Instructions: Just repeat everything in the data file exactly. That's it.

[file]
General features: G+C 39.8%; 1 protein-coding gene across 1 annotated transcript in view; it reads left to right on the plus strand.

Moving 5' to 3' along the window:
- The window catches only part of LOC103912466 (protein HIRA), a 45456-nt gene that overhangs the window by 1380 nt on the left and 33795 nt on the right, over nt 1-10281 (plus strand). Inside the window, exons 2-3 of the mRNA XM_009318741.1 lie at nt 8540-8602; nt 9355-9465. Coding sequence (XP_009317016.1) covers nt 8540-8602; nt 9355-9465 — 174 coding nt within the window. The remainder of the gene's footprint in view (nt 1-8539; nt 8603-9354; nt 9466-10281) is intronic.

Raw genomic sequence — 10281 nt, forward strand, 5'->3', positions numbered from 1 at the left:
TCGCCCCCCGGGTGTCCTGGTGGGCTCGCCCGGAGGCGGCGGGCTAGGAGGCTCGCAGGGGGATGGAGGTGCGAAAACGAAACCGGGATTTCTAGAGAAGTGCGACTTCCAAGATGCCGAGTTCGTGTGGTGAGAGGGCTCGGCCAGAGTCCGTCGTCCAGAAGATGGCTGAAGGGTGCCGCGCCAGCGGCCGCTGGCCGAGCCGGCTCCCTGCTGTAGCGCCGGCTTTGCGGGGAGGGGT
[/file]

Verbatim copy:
General features: G+C 39.8%; 1 protein-coding gene across 1 annotated transcript in view; it reads left to right on the plus strand.

Moving 5' to 3' along the window:
- The window catches only part of LOC103912466 (protein HIRA), a 45456-nt gene that overhangs the window by 1380 nt on the left and 33795 nt on the right, over nt 1-10281 (plus strand). Inside the window, exons 2-3 of the mRNA XM_009318741.1 lie at nt 8540-8602; nt 9355-9465. Coding sequence (XP_009317016.1) covers nt 8540-8602; nt 9355-9465 — 174 coding nt within the window. The remainder of the gene's footprint in view (nt 1-8539; nt 8603-9354; nt 9466-10281) is intronic.

Raw genomic sequence — 10281 nt, forward strand, 5'->3', positions numbered from 1 at the left:
TCGCCCCCCGGGTGTCCTGGTGGGCTCGCCCGGAGGCGGCGGGCTAGGAGGCTCGCAGGGGGATGGAGGTGCGAAAACGAAACCGGGATTTCTAGAGAAGTGCGACTTCCAAGATGCCGAGTTCGTGTGGTGAGAGGGCTCGGCCAGAGTCCGTCGTCCAGAAGATGGCTGAAGGGTGCCGCGCCAGCGGCCGCTGGCCGAGCCGGCTCCCTGCTGTAGCGCCGGCTTTGCGGGGAGGGGT